Haven’t we been down this road before? Technology companies with no real business model—and no profits—get large sums of money thrown at them by venture capitalists. They build out their no-profit websites and applications, and go public. Their IPOs are the darlings of Wall Street (for the most part), but then they have to file that first quarterly report, and it becomes clear they cannot sustain that pumped-up, billion-dollar valuation simply because it’s the next greatest thing. As a result, stock prices crash, the market lurches, and the economy takes a hit that takes years to recover from.

Haven’t we learned from the late 1990s? Back then, all you had to say is you’d build a company around Web-based software—that you were a “dot-com”—and the money flowed like wine. Remember companies like Pets.com, which sold pet supplies over the Internet? Or Webvan.com, an online grocer? Both bankrupt. Or Broadcast.com, Mark Cuban’s startup that was purchased by Yahoo for almost US$6 billion, and is now defunct? How about Freeinternet.com, which had 3.2 million users in 1999 (the fifth-largest Internet service provider in the United States at the time) but lost $19 million that year on revues of less than $1 million, leading to the cancellation of its IPO?

No doubt, some companies emerged stronger after the bubble burst, and are in fact among the most highly valued companies in the world, with Amazon and Google leading the way. Then there’s America Online (now Aol), which was such a darling in 2000 that it merged with Time Warner to create a media giant. But the rise of non-subscription e-mail and better search engines forced the company to drop AOL from the name. It has since become its own media company, acquired the Huffington Post and increased advertising, giving it a market capitalization of $3.55 billion.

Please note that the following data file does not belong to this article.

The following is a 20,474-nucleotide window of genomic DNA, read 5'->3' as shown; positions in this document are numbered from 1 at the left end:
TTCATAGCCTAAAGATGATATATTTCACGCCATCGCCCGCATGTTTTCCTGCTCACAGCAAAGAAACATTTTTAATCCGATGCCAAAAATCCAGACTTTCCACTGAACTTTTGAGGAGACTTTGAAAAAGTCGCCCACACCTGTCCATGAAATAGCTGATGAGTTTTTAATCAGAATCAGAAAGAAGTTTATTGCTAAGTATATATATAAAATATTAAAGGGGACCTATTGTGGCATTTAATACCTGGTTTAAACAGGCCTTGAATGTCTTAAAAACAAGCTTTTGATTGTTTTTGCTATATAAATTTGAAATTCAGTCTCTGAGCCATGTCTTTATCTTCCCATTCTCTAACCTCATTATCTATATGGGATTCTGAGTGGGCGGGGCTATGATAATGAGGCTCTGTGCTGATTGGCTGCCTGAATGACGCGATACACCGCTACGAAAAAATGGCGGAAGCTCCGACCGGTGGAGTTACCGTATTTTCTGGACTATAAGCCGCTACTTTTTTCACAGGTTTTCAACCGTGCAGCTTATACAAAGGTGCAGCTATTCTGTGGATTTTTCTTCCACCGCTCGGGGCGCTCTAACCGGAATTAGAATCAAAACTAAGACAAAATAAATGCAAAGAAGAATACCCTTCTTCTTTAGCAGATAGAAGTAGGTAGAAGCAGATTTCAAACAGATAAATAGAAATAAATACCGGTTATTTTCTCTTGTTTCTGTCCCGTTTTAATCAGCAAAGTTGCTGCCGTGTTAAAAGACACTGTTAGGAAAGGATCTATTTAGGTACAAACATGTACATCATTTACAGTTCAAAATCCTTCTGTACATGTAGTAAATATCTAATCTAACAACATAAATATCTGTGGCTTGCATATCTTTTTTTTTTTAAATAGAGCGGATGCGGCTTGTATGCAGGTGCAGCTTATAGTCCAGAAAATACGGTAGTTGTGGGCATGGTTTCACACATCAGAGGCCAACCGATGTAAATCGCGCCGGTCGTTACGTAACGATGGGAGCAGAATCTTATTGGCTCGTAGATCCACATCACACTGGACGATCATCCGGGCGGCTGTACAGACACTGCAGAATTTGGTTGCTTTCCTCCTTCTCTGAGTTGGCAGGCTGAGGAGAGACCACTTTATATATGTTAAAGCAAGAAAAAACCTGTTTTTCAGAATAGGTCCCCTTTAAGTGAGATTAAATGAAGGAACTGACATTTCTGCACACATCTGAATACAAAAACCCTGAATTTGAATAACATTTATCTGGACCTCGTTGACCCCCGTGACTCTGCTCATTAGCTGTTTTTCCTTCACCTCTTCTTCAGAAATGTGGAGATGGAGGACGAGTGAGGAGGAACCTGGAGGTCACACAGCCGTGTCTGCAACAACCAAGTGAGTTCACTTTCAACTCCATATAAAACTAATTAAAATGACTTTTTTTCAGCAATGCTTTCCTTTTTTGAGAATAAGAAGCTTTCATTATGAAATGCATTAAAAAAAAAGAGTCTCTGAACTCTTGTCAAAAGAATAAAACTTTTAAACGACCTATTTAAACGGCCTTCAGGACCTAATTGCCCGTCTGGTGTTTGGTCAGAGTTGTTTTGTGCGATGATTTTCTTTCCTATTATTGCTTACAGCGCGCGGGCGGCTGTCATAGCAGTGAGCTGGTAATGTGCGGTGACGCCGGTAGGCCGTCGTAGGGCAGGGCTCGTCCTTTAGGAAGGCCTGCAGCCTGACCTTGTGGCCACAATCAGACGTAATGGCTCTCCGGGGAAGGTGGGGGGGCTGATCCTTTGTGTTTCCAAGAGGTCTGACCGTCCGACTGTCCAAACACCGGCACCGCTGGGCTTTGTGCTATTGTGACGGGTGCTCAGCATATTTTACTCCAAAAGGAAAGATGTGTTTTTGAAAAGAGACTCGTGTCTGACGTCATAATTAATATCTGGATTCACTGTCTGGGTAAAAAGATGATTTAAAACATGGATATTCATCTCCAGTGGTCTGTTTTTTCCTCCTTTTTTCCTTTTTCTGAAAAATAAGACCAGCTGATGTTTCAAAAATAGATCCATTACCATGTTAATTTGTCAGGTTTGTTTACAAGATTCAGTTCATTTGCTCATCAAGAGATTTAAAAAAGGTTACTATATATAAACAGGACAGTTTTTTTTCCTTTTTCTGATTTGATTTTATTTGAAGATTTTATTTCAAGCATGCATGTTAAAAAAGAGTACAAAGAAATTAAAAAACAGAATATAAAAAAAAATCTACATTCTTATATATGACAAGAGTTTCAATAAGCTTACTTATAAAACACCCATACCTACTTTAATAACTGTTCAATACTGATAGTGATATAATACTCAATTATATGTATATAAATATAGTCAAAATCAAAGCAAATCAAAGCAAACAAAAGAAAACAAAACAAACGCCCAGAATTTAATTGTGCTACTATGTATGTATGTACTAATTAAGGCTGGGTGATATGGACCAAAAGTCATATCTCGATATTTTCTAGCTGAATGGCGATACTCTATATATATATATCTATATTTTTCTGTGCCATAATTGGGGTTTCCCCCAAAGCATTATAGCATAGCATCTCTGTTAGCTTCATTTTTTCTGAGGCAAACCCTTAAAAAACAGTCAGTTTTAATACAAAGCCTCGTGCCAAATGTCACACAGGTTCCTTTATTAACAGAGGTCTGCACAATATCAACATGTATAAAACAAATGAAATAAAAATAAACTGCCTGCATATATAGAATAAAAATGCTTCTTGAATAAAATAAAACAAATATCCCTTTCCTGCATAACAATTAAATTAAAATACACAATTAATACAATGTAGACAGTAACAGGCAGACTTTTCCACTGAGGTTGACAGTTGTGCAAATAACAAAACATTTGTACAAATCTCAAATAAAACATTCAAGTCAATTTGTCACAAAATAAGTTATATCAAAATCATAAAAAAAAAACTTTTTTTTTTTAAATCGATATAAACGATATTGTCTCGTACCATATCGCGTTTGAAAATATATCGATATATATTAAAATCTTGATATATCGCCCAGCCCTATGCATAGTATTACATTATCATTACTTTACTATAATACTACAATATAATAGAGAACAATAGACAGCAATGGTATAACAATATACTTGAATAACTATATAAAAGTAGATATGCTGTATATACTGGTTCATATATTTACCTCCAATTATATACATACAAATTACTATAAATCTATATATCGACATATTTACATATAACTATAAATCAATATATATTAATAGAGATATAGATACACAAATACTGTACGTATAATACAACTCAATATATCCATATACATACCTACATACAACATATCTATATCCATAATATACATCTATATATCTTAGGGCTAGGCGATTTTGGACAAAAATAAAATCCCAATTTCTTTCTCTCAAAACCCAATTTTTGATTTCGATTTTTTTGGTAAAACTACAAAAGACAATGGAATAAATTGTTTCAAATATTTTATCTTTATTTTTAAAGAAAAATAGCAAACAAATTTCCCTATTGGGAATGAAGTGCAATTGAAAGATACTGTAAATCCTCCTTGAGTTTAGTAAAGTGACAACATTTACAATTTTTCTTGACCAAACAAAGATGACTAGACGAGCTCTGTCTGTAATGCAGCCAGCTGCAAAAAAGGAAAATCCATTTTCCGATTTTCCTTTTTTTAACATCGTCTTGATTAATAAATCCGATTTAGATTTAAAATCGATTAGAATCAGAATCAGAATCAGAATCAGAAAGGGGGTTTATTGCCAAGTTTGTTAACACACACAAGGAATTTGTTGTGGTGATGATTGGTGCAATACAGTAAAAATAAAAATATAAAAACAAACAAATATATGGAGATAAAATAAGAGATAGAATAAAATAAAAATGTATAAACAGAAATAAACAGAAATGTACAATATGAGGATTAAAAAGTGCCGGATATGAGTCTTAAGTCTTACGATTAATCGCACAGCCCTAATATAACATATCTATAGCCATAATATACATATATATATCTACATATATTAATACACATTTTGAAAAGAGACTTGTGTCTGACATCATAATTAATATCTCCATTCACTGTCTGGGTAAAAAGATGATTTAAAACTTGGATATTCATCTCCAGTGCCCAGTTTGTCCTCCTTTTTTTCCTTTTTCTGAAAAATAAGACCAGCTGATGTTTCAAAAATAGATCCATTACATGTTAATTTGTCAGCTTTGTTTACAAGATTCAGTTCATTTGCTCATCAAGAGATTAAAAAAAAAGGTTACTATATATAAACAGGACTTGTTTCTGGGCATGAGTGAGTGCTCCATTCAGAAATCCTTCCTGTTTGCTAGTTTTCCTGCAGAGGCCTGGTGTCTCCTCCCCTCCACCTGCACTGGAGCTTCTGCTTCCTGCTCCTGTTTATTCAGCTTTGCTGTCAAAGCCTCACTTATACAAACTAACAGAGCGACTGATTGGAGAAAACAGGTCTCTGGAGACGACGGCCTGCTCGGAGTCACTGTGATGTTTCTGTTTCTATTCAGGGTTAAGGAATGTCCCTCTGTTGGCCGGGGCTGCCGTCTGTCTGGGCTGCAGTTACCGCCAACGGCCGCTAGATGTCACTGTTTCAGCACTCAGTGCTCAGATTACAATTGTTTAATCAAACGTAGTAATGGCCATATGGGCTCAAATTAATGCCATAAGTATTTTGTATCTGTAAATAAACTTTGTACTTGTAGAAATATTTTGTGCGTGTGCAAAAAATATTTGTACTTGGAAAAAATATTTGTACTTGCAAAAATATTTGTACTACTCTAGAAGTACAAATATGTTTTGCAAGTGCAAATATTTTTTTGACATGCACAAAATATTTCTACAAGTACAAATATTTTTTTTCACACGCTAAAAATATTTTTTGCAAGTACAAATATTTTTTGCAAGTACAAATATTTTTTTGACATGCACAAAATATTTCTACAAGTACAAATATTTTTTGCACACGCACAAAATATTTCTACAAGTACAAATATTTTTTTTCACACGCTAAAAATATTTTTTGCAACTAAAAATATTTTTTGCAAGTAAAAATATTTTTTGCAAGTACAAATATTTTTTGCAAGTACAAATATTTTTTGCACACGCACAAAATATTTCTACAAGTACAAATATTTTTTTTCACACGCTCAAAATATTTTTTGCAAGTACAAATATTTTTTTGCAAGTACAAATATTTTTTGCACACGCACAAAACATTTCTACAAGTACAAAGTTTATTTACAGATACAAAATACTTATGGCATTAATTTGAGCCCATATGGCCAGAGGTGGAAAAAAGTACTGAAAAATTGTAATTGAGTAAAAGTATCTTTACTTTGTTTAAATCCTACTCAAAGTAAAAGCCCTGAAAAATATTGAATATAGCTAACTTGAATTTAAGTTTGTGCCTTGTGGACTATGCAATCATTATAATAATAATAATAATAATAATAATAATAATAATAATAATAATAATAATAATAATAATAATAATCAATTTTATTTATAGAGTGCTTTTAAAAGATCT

Fast-forward to today. All you have to do is build a company around social media, and the money again flows. Facebook went IPO, and its stock sank. It has since purchased Instagram for about a billion in cash. It’s building a user base—following the Google model—that it can deliver ads to.

Twitter went IPO, and its stock is trading well above its opening price. But it is valued at more than 50 times its sales right now, unheard of since… the LAST bubble! And yet, Facebook and Twitter are considered the drivers of the social media market, along with LinkedIn, which has a market capitalization of $25.6 billion that is more than 134 TIMES its 2013 expected earnings! How is that sustainable?

Meanwhile, Zynga, the game company, and Groupon, the deal company, went IPO, and these once-hot technology companies have floundered since then. Zynga, whose stock price crashed six months after its IPO, is trying to find its footing with a new CEO and management. Groupon began trading at a bit above $30 a share in mid-2011, and is now at about $9 per share, while its market capitalization sits at $6.5 billion. And Microsoft, which paid billions for Yammer, only this month made it available to Office 365 Enterprise users as part of their license. We’ll see if that acts as a driver to move people off their on-premise productivity applications and into Microsoft’s cloud.

Then there are social companies such as Box, Jive Software and Basecamp, among others, wooing investors with their not-so-unique brand of social magic with some sleight of hand when it comes to numbers.

But before we rush to throw money at those companies, let’s take it slow and see if there are revenues and a solid plan to support these huge valuations.

Otherwise, well, we’ve seen it all before, and would prefer not to have to live through it again.